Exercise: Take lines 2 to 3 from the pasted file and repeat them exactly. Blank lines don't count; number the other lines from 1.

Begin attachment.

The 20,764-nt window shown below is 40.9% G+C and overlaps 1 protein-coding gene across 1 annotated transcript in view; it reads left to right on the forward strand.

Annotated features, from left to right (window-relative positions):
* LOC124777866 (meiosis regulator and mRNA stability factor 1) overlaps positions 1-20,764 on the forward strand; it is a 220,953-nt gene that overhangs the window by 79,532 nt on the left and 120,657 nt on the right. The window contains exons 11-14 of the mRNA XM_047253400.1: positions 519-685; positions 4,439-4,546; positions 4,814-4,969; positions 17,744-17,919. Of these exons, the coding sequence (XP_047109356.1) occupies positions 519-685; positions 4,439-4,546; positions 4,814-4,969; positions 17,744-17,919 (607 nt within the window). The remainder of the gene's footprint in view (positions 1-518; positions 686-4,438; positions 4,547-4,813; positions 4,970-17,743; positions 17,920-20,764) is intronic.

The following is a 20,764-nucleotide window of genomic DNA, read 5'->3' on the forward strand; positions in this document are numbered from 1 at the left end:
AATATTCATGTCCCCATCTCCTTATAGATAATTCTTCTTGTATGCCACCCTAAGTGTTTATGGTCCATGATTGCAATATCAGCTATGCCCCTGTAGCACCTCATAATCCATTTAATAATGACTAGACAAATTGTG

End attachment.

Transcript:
Annotated features, from left to right (window-relative positions):
* LOC124777866 (meiosis regulator and mRNA stability factor 1) overlaps positions 1-20,764 on the forward strand; it is a 220,953-nt gene that overhangs the window by 79,532 nt on the left and 120,657 nt on the right. The window contains exons 11-14 of the mRNA XM_047253400.1: positions 519-685; positions 4,439-4,546; positions 4,814-4,969; positions 17,744-17,919. Of these exons, the coding sequence (XP_047109356.1) occupies positions 519-685; positions 4,439-4,546; positions 4,814-4,969; positions 17,744-17,919 (607 nt within the window). The remainder of the gene's footprint in view (positions 1-518; positions 686-4,438; positions 4,547-4,813; positions 4,970-17,743; positions 17,920-20,764) is intronic.